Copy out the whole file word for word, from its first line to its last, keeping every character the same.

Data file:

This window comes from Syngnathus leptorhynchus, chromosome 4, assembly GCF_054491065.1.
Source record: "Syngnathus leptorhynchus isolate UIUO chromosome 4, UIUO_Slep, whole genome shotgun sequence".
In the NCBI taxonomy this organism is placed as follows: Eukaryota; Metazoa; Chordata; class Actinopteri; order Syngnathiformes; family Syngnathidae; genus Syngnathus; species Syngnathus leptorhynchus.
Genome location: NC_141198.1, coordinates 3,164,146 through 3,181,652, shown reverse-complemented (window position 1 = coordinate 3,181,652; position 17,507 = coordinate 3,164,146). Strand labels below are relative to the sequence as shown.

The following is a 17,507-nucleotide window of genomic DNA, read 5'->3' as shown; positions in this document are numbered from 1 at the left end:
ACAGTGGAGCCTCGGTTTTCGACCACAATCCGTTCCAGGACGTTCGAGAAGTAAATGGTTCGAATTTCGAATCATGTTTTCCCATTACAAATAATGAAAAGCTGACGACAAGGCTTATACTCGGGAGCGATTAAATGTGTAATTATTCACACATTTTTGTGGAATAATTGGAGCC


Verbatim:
This window comes from Syngnathus leptorhynchus, chromosome 4, assembly GCF_054491065.1.
Source record: "Syngnathus leptorhynchus isolate UIUO chromosome 4, UIUO_Slep, whole genome shotgun sequence".
In the NCBI taxonomy this organism is placed as follows: Eukaryota; Metazoa; Chordata; class Actinopteri; order Syngnathiformes; family Syngnathidae; genus Syngnathus; species Syngnathus leptorhynchus.
Genome location: NC_141198.1, coordinates 3,164,146 through 3,181,652, shown reverse-complemented (window position 1 = coordinate 3,181,652; position 17,507 = coordinate 3,164,146). Strand labels below are relative to the sequence as shown.

The following is a 17,507-nucleotide window of genomic DNA, read 5'->3' as shown; positions in this document are numbered from 1 at the left end:
ACAGTGGAGCCTCGGTTTTCGACCACAATCCGTTCCAGGACGTTCGAGAAGTAAATGGTTCGAATTTCGAATCATGTTTTCCCATTACAAATAATGAAAAGCTGACGACAAGGCTTATACTCGGGAGCGATTAAATGTGTAATTATTCACACATTTTTGTGGAATAATTGGAGCC